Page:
This year we ran drop-in workshops on weaving, spinning and grinding wheat in the morning, and in the afternoon, we ran natural dyeing demonstrations. The workshops were as popular as ever. Some people stayed for hours peacefully weaving, we really enjoyed seeing them progress. The dyeing intrigued passers-by all day, we got lots of questions! It was gloriously sunny, Wood Festival always means that summer is on its way.
The dyeing was very successful, especially the cochineal, and we even tried ochre as an experimental dye. This year was a little windy and one of our newly dyed green and yellow scarves blew into a tree. It was so well disguised that we nearly left it behind!
We had great fun at Butser. Firstly, it was wonderful to be able to demonstrate spinning, weaving and natural dyeing in a newly built Neolithic Longhouse. We were kindly invited to the event by Ancient Music as part of our new partnership. Alongside them, we were also part of the Mumming group, performing the travelling play during the evening. Mumming has a long tradition and is related to Morris Dancing. Each character is always the same and the plot is similar every time it is played. Thanks for you lovely feedback. Many of the visitors also seemed to enjoy meeting Knobbin ‘Oss, who loved eating the garlands from ladies heads!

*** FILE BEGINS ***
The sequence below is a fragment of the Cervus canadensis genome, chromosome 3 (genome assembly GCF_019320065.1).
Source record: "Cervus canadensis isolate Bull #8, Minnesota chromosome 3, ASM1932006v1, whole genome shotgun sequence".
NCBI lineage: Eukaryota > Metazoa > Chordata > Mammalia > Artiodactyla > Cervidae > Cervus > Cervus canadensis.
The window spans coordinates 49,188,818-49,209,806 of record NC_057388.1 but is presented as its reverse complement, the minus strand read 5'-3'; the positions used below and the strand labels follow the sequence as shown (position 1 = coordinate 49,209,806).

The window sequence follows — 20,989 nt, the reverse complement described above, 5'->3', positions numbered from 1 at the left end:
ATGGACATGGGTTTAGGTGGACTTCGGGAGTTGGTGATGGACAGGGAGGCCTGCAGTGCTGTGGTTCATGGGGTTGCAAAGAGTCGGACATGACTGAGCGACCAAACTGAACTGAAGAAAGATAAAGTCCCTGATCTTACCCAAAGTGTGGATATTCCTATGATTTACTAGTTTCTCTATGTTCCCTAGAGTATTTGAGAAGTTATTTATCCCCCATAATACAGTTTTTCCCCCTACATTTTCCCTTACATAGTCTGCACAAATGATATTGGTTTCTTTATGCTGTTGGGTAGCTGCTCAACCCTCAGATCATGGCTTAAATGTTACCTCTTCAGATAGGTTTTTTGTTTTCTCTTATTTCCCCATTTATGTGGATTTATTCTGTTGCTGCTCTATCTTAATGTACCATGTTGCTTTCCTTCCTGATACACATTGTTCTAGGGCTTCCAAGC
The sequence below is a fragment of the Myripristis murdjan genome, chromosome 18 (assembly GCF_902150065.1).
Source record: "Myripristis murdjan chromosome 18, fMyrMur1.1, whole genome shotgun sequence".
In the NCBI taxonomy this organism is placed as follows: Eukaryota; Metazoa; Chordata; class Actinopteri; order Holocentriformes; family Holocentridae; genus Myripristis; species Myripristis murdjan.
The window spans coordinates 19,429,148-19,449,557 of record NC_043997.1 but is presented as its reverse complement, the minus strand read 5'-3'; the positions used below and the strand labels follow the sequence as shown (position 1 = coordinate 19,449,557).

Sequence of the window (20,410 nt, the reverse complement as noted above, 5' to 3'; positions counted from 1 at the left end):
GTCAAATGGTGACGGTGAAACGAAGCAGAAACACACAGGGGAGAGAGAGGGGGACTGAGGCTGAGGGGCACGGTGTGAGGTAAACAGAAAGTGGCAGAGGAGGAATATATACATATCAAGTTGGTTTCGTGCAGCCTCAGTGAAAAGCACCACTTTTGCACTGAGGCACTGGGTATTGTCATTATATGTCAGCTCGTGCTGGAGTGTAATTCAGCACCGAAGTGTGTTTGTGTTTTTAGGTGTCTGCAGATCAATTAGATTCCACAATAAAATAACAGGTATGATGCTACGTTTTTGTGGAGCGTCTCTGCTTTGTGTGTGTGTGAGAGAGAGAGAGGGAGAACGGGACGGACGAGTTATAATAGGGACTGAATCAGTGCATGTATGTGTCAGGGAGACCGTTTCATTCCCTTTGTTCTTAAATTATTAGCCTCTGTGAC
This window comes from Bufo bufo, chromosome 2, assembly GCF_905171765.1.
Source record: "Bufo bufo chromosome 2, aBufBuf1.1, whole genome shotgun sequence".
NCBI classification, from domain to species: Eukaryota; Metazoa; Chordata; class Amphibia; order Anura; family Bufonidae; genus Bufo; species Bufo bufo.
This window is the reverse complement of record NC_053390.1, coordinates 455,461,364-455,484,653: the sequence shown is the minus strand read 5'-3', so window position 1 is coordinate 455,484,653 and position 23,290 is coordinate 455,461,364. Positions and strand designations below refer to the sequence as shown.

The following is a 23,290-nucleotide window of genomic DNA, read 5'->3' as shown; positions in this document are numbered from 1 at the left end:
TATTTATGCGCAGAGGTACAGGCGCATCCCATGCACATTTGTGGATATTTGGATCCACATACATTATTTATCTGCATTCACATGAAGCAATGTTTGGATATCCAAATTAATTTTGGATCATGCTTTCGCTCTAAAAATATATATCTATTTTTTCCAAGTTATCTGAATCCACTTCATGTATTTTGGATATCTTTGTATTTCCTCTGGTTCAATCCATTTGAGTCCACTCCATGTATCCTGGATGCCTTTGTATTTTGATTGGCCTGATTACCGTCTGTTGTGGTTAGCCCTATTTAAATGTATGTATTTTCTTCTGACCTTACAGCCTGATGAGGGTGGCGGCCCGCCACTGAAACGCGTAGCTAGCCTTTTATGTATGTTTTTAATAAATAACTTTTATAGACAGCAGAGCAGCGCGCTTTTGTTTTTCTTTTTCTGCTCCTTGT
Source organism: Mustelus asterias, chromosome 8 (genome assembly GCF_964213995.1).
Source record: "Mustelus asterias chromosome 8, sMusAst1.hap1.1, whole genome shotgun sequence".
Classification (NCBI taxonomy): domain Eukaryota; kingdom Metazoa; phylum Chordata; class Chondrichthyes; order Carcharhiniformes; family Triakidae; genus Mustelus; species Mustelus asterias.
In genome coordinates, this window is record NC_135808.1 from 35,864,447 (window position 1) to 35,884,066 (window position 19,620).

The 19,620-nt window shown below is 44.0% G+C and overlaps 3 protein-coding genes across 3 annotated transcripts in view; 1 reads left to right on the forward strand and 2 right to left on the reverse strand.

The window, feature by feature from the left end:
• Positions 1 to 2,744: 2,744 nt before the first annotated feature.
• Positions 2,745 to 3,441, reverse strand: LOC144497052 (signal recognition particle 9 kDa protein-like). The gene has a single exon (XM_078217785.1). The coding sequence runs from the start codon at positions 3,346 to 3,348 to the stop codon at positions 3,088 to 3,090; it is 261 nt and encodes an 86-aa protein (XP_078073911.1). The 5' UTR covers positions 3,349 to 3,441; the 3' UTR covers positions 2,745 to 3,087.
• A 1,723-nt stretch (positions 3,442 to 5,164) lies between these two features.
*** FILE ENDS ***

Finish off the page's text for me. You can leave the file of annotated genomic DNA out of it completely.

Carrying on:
Not suprisingly, the event was very popular, thousands of people were there to watch the Wicker Man burn down to the sounds of Pentacle Drummers.
Another delightful week at Salisbury Museum. We have created a new partnerships with Ancient Music, so alongside them, we varied the activities from last year. The schools got to experience a wider range of anient crafts than ever before: Fire-lighting, spear-throwing, natural dyeing, natural paint-making, using quern stones to grind wheat, spinning wool, weaving and experiencing the fantastic Wessex Gallery of the museum. Over the week we worked with 5 classes, both primary schools and a group of college students with special educational needs.
Our first week-long event! It was very hot all week, and the tents which we brought in case of rain were used for shade instead. We were showing the story of cloth and teaching practical fibrecraft skills to primary school groups (years 3 to 6), a college group and a group of “the stitchers”, who volunteer for the museum making childrens costumes. A highlight of our experience was to be able to work with such a great group of museum volunteers over the week, who looked after the schools very well indeed, and helped our busy days run smoothly.
On the afternoon of the first day, we were given a sheep, which has been in one of the museum galleries for about 20 years, and they wanted to get rid of her! We’ve named her Gladys. She was very useful explaining to children where wool comes from, and we’ll do our best to give her a good home.
It was also great for the visitors to be there for so long, as we had time to set up some of the more complicated secondary coloured dyestuffs, which the groups visiting on Thursday and Friday really appreciated.
Wood is a wonderful first festival of the season. Small, family-friendly and very varied, they’re always very kind to us.